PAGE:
I am thankful our hospital’s skilled team was able to explain the gravity of the situation in a way that the patient could fully understand and that the patient ultimately decided to allow the Caesarean with her husband’s full support.
David N. Sontag, JD, MBE is lecturer on medicine Harvard Medical School. He can be reached at dnsontag (at) bidmc.harvard.edu.
 As Horace said long ago, "Leges sine moribus vanae," or "Laws without morals are empty (or useless)."
 It is important to note my role in this case. I am, in effect, acting as a consultant to the attorney on-call, who is technically being asked to opine on legal issues. An ethics consultant has already been called and is getting involved in the case as we speak. The attorney on-call will end up having a few more conversations with the clinicians and the ethics consultant simultaneously. She will also call outside legal counsel for independent advice.
 I am unsure what we would ask a judge to order. Is this an action in equity? How would the judge, who may not be experienced in cases like this one, gather enough facts to make a decision? Although emergency orders are supposed to be based on in-person hearings whenever possible, in my experience as an on-call attorney, the hearings typically occur by phone. Would that be sufficient due process in this case? Would there be enough time to get everyone together in one place to have an in-person hearing?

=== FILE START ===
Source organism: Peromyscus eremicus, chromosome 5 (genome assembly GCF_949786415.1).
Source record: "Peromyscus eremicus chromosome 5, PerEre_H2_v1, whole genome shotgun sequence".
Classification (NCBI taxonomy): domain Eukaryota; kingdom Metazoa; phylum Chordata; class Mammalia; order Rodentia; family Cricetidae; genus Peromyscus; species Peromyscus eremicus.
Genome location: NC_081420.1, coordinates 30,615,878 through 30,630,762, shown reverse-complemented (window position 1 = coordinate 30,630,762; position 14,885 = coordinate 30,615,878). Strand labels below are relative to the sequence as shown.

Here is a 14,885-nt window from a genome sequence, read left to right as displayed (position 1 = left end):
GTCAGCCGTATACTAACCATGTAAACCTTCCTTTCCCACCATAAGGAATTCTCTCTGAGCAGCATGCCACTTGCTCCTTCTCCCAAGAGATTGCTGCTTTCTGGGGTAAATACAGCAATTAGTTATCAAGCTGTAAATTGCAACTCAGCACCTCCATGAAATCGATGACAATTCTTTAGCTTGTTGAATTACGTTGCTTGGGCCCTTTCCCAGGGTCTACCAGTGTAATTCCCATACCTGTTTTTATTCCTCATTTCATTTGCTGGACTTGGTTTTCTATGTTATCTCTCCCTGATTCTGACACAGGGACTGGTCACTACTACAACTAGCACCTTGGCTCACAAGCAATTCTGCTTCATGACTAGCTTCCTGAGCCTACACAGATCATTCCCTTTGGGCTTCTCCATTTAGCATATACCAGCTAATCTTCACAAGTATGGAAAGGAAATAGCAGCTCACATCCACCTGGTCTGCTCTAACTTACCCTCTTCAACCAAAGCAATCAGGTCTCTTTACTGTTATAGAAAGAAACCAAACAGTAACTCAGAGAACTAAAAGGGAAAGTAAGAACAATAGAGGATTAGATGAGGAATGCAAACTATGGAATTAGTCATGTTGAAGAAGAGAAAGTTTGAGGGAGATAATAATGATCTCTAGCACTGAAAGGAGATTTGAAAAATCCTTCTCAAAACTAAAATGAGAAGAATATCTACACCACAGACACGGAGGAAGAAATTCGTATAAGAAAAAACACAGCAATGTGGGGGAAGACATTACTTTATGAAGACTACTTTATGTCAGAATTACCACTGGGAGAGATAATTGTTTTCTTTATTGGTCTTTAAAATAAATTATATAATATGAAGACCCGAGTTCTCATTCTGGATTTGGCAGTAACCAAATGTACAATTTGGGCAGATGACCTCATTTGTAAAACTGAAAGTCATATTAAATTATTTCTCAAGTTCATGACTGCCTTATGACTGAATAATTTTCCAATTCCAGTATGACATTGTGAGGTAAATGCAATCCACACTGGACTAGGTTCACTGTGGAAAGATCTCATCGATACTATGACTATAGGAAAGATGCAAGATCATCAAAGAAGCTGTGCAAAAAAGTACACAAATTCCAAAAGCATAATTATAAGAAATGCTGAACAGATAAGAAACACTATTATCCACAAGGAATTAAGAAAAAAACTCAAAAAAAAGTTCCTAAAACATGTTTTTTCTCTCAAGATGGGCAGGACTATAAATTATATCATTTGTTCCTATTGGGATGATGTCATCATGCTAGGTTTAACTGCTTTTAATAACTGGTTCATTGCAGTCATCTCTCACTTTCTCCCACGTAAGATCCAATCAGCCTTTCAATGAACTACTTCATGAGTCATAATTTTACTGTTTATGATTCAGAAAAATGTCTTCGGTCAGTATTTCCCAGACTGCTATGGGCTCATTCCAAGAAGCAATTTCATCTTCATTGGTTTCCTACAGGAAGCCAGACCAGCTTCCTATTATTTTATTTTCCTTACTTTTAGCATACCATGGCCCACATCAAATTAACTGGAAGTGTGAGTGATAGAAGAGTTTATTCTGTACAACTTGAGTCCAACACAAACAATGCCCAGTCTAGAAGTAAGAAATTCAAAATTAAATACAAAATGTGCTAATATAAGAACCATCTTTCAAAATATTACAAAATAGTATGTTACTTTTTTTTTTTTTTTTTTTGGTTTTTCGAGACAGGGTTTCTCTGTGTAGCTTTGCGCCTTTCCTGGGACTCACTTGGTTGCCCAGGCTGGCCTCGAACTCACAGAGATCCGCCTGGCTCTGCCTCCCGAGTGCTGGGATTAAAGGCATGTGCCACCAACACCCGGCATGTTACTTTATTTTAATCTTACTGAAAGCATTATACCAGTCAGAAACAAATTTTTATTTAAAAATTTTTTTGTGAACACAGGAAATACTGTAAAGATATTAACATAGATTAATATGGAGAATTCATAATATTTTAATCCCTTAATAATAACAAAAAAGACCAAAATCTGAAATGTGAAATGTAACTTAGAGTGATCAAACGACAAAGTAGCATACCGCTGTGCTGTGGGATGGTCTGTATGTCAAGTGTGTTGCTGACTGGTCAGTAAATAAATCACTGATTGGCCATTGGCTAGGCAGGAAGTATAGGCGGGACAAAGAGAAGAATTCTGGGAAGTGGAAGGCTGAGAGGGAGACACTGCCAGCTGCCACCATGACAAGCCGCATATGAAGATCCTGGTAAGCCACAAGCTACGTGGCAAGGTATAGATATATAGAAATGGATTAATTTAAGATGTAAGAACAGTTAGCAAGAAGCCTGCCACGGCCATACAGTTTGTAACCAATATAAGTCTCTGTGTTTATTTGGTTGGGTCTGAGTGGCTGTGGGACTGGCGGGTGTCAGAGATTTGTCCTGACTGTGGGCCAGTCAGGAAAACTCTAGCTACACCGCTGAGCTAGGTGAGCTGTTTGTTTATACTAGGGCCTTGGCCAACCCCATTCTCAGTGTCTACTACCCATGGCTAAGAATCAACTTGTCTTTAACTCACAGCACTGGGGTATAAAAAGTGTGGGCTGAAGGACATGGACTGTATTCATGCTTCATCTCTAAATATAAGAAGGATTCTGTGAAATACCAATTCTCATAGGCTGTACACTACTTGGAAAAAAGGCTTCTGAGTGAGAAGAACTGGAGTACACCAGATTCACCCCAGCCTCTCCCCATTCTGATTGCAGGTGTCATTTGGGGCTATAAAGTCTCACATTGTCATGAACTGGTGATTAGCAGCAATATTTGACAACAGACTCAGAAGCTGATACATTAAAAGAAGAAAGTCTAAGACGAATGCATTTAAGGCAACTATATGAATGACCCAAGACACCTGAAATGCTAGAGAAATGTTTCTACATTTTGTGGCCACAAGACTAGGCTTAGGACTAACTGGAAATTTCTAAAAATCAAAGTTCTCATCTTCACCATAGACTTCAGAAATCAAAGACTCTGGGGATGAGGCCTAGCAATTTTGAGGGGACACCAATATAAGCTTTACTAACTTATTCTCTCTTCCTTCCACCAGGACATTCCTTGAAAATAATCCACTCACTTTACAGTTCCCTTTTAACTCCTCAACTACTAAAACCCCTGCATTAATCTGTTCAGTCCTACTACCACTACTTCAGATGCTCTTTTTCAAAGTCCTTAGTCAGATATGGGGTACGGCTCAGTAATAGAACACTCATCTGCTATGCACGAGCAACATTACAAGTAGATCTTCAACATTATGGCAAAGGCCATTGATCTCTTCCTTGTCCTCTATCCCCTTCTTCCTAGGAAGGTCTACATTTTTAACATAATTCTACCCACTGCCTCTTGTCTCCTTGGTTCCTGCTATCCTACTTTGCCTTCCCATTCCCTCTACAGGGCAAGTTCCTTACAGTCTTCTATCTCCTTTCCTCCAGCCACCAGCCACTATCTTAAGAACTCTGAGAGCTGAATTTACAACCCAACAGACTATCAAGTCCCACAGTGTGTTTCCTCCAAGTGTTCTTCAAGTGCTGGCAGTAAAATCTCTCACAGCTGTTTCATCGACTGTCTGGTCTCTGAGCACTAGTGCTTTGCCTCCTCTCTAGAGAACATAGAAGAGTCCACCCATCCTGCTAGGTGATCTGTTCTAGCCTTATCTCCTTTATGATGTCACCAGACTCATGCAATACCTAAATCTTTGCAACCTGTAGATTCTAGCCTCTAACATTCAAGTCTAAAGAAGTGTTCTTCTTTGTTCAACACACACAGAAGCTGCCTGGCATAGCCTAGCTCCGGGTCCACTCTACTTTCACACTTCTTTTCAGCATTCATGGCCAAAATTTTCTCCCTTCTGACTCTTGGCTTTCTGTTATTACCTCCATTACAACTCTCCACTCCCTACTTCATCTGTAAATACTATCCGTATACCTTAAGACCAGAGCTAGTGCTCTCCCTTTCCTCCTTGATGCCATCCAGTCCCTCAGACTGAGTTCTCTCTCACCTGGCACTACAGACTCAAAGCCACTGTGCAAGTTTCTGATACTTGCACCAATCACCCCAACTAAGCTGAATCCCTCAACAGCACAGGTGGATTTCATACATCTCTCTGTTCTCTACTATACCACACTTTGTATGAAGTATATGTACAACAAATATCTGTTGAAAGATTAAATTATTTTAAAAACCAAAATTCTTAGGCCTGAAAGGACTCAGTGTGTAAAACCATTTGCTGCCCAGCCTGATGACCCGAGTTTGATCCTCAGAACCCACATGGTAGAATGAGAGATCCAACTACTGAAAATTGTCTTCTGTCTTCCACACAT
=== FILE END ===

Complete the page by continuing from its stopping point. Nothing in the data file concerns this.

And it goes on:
Norwood Hospital v. Munoz, 409 Mass. 116 (1991) and Commonwealth v. Pugh, 462 Mass. 482 (2012).
 Interestingly, outside counsel also provided an Opinion from the American College of Obstetricians and Gynecologists Committee on Ethics entitled, “Refusal of Medically Recommended Treatment During Pregnancy” (Opinion No. 664, June 2016), which deals with this precise question, and it supports honoring the competent patient’s choice, even when it may result in the death of the fetus and/or the death of the patient.
 See, e.g., Deshpande NA, Oxford CM. Management of Pregnant Patients Who Refuse Medically Indicated Cesarean Delivery. Reviews in Obstetrics and Gynecology. 2012;5(3-4):e144-e150; Diaz-Tello F. Invisible Wounds: Obstetric Violence in the United States. Reproductive Health Matters. May 2016:56-64; Brief of National Advocates for Pregnant Women et al. as Amici Curiae in Support of Plaintiff Rinat Dray, Dray v. Staten Island Univ. Hosp., No. 500510 (N.Y. App. Div. 2014); Brief of the New York City Bar Association as Amicus Curiae in Support of Plaintiff-Appellant-Respondent, Dray v. Staten Island Univ. Hosp., No. 500510 (N.Y. App. Div. 2014).
 Note that if I were confident that legal action seeking to force treatment would not succeed, then I would consider pursuing such action solely in order to show support for the clinical team (recognizing, of course, the significant negative impact such course would have on the patient relationship – both with this patient and potential future patients). However, because I think legal action seeking to force treatment could possibly succeed, I could not support pursuing legal action seeking to force treatment in a case like this one.